When we ask performance artists to keep their work free from politics, not only do we reduce their identities to their profession, but we also reveal a gross lack of awareness about how politics and art have been intertwined throughout history.

Entertainers and celebrities discuss American politics for many of the same reasons that evangelical leader Franklin Graham and former Papa John’s chief executive John Schnatter discuss politics: They are American citizens with ideas about which policies would make this country “great.”

Few celebrities have done this more boldly and regularly than Donald Trump, a former reality television star with acting credits to his name, who regularly took to social media to criticize politicians and advocate for policy issues long before he launched his successful presidential campaign.

Over the years, critics have slammed entertainers for using their celebrity to promote policy views, calling on them to “stay in their lane” or “just shut up and sing.” Such criticisms were aimed most recently at this year's Grammy Awards on Sunday night. After 2016 Democratic rival  Hillary Clinton mocked Trump in a sketch during the show,  the U.S. ambassador to the United Nations, Nikki Haley, tweeted that some “of us love music without the politics thrown in it.”

But many Americans can’t separate the two.

Pop singer Kesha became a prominent voice in revealing sexual harassment within the music industry even before the #MeToo movement made national headlines. The artist sued Sony Music producer Dr. Luke, alleging sexual and emotional abuse. He has denied the allegations.

The professional costs of Kesha’s situation were high. After 2012, she did not record an album for five years while fighting to be released from a contract requiring her to record only with Dr. Luke.

As the co-sponsors of the #MeTooCongress bill know, workplace sexual harassment is now a political issue, and Kesha sought to address it in her performance Sunday of her single “Praying.”

She wrote about the song's cathartic effect in a tweet a few days before her performance: “I just felt as if I had gotten a huge weight off of my shoulders. It felt like an emotional raw victory for myself, one step closer to healing. I never could have known what would’ve happened these past few years.”

At the Grammys, Kesha was introduced by singer Janelle Monáe, an artist whose signature black-and-white wardrobe is inspired by the working-class people of color in middle America who helped shape her politics and worldview. The Kansas native, whose mother was a janitor and whose father was a trash collector, told the Huffington Post in an interview a few years ago:

It’s a dedication to uniformity and I’m a minimalist by heart, but a lot of it had to do with me wanting to have a uniform like the working class, like my mom and my grandmother.
. . . And so that’s the family that I come from — I don’t ever want to be detached from that. I use it as motivation for my music and to just keep me centered, grounded and to stay on message.

Country artist Maren Morris sang a rendition of Eric Clapton’s “Tears in Heaven” at the Grammys, along with Eric Church and the Brothers Osborne. The three acts were on the bill at the October country music festival in Las Vegas where a gunman killed 59 people in one of the largest mass shootings in U.S. history.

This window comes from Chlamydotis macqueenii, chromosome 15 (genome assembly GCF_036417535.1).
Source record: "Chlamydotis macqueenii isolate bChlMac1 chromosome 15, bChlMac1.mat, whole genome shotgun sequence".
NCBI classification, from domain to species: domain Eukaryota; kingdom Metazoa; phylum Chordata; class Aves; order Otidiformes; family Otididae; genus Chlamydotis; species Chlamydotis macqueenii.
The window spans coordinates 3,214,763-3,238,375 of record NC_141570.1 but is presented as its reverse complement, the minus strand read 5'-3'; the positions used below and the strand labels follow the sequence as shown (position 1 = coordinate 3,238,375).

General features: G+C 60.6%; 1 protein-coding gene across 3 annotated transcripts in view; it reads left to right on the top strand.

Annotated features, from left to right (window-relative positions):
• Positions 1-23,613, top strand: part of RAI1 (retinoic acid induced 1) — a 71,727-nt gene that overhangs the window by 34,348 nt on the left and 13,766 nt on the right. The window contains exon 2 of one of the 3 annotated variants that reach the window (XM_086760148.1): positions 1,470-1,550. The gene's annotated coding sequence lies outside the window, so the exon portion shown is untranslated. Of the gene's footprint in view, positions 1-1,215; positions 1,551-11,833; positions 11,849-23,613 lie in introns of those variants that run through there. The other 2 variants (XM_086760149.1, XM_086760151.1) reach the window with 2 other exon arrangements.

Hours before her performance at the Grammys, Morris spoke to Rolling Stone magazine about the need for a political solution to mass gun violence. “Having this open conversation about gun rights would be a start, [as well as] changing legislation,” she said. “ . . . We need to protect ourselves and our children, and I want the county music community to get brave and talk about it. . . . Unfortunately, it takes a tragedy like Vegas to start that conversation, but I'm hoping it impacts positive change from now on, so we never have to see this again.”

And Camila Cabello, a Cuban-Mexican immigrant brought to the United States as a child, spoke in support of legal protections for “dreamers,” who have been in the country illegally since they were children.

I'm here on this stage tonight because, just like the dreamers, my parents brought me to this country with nothing in their pockets but hope. They showed me what it means to work twice as hard and never give up, and honestly, no part of my journey is any different than theirs. I'm a proud Cuban-Mexican immigrant, born in eastern Havana, standing in front of you on the Grammy stage in New York City. All I know is, just like dreams, these kids can't be forgotten and are worth fighting for.

Artists, like all people, have many aspects to their identities. And many of them would say that their primary role is not tied to their profession. It is those other identities — such as their gender, their faith and their race — that often inspire their art and, perhaps more important, allow them to be the voice of voters in ways that lawmakers cannot.

Instead of reducing these human beings to people whose sole or even primary purpose is to entertain us, we could find it beneficial to lend them an ear, even when they aren’t singing, to better understand people outside our own political tribes.